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Math Help - Scalar Product/Norm proof

  1. #1
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    Scalar Product/Norm proof

    Hello, I am having trouble. I would appreciate if someone could help me with part b of this problem, I have solved part a.

    Problem:
    Let u = (a,b) and v = (c, d) be nonzero points in the plane R^n and let \theta be the radian measure of the angle with vertex 0 formed by 0, u, and v.
    **notations: ||u|| is the norm and <u,v> is the scalar/dot product

    a. Prove that \left\| u \right\|^2 \left\| v \right\|^2 - \left( <u,v> \right)^2 = \left( ||u|| ||v|| sin \theta \right) ^2

    (1) LHS = \left\| u \right\|^2 \left\| v \right\|^2 - \left( ||u|| ||v|| cos \theta \right)^2 by definition of dot product
    (2) LHS = <u,u><v,v>-<u,u><v,v>cos^2 by distribution and the property that <u,u> = ||u||^2
    (3) LHS = [<u,u><v,v>](1-cos^2 \theta) by factoring
    (4) LHS = RHS by sine cosine rule that sin^2 \theta + cos^2 \theta = 1

    b. I am given that |ad-bc|= \left\| u \right\| \left\| v \right\| |sin \theta |
    I have to use this to verify that |ad-bc|/2 is the area of the triangle with vertices 0, u, and v and that that as a consequence |ad-bc| is the area of the parallelogram with vertices 0, u, u+v, and v.

    I know that the area of a triangle is \frac {1}{2}bh, so if the area of the triangle with vertices 0, u, v. Then shouldn't the area be |ac-bd|/2 instead of |ad-bc|/2. Any help is greatly appreciated. Thank you.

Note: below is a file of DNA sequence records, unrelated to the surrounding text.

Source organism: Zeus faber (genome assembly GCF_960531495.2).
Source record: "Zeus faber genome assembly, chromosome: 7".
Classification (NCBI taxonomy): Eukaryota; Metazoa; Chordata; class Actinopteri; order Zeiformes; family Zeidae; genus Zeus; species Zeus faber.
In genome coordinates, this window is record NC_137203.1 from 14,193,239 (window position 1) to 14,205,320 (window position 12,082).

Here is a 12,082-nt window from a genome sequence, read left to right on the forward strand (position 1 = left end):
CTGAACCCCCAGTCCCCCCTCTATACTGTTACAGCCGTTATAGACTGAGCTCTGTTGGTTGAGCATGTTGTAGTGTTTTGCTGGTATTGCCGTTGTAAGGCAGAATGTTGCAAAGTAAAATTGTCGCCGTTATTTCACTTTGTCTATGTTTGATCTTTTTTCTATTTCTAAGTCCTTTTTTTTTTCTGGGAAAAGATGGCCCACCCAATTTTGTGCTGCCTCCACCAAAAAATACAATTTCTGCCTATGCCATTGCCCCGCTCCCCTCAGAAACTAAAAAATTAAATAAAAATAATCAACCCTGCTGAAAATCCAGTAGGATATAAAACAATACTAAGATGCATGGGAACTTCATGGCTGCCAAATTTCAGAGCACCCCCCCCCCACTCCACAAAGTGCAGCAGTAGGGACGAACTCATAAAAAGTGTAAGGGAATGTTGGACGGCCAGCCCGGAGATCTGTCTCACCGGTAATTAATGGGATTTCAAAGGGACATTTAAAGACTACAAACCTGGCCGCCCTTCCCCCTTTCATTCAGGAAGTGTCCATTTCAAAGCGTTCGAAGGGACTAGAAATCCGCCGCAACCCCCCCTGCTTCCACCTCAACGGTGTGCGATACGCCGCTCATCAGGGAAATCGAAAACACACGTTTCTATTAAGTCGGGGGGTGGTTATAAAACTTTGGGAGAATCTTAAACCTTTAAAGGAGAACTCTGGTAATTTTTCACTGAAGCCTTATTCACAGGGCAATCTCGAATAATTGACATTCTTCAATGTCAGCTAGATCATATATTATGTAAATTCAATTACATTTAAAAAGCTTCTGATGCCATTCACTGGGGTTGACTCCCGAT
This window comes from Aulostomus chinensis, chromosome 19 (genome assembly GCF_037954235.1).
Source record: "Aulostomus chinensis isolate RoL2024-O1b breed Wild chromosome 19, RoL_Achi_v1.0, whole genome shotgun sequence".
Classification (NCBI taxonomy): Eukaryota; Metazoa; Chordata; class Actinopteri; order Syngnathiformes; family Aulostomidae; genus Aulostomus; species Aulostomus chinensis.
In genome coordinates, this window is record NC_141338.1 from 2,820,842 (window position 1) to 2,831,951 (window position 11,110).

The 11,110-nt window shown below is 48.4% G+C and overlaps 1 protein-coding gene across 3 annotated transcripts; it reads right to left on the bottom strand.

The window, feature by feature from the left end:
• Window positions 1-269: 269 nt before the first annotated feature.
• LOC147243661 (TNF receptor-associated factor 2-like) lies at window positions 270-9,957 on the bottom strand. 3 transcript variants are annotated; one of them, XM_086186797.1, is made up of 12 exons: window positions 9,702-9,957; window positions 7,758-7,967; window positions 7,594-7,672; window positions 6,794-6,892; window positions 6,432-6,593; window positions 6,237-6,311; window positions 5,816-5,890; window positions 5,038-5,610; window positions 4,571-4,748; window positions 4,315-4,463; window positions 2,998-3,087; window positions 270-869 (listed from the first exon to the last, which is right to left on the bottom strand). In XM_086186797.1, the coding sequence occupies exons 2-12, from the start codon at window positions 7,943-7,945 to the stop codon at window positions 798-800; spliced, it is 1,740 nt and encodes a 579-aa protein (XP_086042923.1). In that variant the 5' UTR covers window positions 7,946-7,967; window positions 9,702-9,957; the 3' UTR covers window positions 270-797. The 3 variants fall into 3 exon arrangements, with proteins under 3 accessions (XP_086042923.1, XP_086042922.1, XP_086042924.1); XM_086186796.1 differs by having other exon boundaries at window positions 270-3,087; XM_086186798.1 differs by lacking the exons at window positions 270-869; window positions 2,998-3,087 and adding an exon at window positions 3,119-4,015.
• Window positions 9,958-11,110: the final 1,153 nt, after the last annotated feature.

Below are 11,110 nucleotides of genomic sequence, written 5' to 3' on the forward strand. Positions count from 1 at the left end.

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  2. #2
    Grand Panjandrum
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    Quote Originally Posted by Paperwings View Post
    Hello, I am having trouble. I would appreciate if someone could help me with part b of this problem, I have solved part a.

    Problem:
    Let u = (a,b) and v = (c, d) be nonzero points in the plane R^n and let \theta be the radian measure of the angle with vertex 0 formed by 0, u, and v.
    **notations: ||u|| is the norm and <u,v> is the scalar/dot product

    a. Prove that \left\| u \right\|^2 \left\| v \right\|^2 - \left( <u,v> \right)^2 = \left( ||u|| ||v|| sin \theta \right) ^2

    (1) LHS = \left\| u \right\|^2 \left\| v \right\|^2 - \left( ||u|| ||v|| cos \theta \right)^2 by definition of dot product
    (2) LHS = <u,u><v,v>-<u,u><v,v>cos^2 by distribution and the property that <u,u> = ||u||^2
    (3) LHS = [<u,u><v,v>](1-cos^2 \theta) by factoring
    (4) LHS = RHS by sine cosine rule that sin^2 \theta + cos^2 \theta = 1

    b. I am given that |ad-bc|= \left\| u \right\| \left\| v \right\| |sin \theta |
    I have to use this to verify that |ad-bc|/2 is the area of the triangle with vertices 0, u, and v and that that as a consequence |ad-bc| is the area of the parallelogram with vertices 0, u, u+v, and v.

    I know that the area of a triangle is \frac {1}{2}bh, so if the area of the triangle with vertices 0, u, v. Then shouldn't the area be |ac-bd|/2 instead of |ad-bc|/2. Any help is greatly appreciated. Thank you.

    See the attachment (then think about the sign of sin(\theta) when its not less than a right angle)

    RonL
    Attached Thumbnails Attached Thumbnails Scalar Product/Norm proof-gash.png  
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  3. #3
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    If  \theta is a right angle, then the area would be  \frac{1}{2}bh = ||u||||v||sin(90) = ||u||||v|| = |ad-bc|/2

    If the angle is less than a right angle, then area would be ||u|| ||v||sin \theta = |ad-bc|/2

    Else if the angle is greater than a right angle, then the area would be  \frac {1}{2} ||u|| ||v|| sin(180- \theta) = ||u|| ||v|| sin( \theta) = |ad-bc|/2 since  sin( \theta) = sin(180 - \theta)

    Thank you for the help.
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